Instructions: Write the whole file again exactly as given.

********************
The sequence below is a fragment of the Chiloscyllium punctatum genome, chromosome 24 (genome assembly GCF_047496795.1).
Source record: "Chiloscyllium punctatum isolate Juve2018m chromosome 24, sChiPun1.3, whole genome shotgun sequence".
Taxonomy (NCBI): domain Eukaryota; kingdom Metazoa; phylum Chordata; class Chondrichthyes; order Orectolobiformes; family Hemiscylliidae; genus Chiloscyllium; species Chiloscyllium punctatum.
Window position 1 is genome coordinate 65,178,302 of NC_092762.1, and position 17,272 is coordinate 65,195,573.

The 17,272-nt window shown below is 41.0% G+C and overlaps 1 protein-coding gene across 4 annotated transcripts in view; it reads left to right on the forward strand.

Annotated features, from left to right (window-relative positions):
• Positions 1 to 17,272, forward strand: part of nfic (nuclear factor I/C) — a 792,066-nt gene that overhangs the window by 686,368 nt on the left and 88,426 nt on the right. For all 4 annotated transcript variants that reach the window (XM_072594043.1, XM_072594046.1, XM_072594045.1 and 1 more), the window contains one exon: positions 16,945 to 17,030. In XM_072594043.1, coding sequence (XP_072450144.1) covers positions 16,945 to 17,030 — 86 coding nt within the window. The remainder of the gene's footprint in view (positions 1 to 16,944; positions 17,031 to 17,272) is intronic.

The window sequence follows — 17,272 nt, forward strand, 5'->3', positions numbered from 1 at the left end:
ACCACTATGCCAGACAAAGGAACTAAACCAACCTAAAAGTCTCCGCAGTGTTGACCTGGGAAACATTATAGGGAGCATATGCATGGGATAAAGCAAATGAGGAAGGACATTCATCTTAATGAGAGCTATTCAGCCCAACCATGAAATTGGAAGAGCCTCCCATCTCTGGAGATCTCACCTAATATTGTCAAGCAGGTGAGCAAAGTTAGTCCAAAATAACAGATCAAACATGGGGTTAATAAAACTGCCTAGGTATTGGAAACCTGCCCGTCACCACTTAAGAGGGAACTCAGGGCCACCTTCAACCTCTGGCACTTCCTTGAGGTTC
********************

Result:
The sequence below is a fragment of the Chiloscyllium punctatum genome, chromosome 24 (genome assembly GCF_047496795.1).
Source record: "Chiloscyllium punctatum isolate Juve2018m chromosome 24, sChiPun1.3, whole genome shotgun sequence".
Taxonomy (NCBI): domain Eukaryota; kingdom Metazoa; phylum Chordata; class Chondrichthyes; order Orectolobiformes; family Hemiscylliidae; genus Chiloscyllium; species Chiloscyllium punctatum.
Window position 1 is genome coordinate 65,178,302 of NC_092762.1, and position 17,272 is coordinate 65,195,573.

The 17,272-nt window shown below is 41.0% G+C and overlaps 1 protein-coding gene across 4 annotated transcripts in view; it reads left to right on the forward strand.

Annotated features, from left to right (window-relative positions):
• Positions 1 to 17,272, forward strand: part of nfic (nuclear factor I/C) — a 792,066-nt gene that overhangs the window by 686,368 nt on the left and 88,426 nt on the right. For all 4 annotated transcript variants that reach the window (XM_072594043.1, XM_072594046.1, XM_072594045.1 and 1 more), the window contains one exon: positions 16,945 to 17,030. In XM_072594043.1, coding sequence (XP_072450144.1) covers positions 16,945 to 17,030 — 86 coding nt within the window. The remainder of the gene's footprint in view (positions 1 to 16,944; positions 17,031 to 17,272) is intronic.

The window sequence follows — 17,272 nt, forward strand, 5'->3', positions numbered from 1 at the left end:
ACCACTATGCCAGACAAAGGAACTAAACCAACCTAAAAGTCTCCGCAGTGTTGACCTGGGAAACATTATAGGGAGCATATGCATGGGATAAAGCAAATGAGGAAGGACATTCATCTTAATGAGAGCTATTCAGCCCAACCATGAAATTGGAAGAGCCTCCCATCTCTGGAGATCTCACCTAATATTGTCAAGCAGGTGAGCAAAGTTAGTCCAAAATAACAGATCAAACATGGGGTTAATAAAACTGCCTAGGTATTGGAAACCTGCCCGTCACCACTTAAGAGGGAACTCAGGGCCACCTTCAACCTCTGGCACTTCCTTGAGGTTC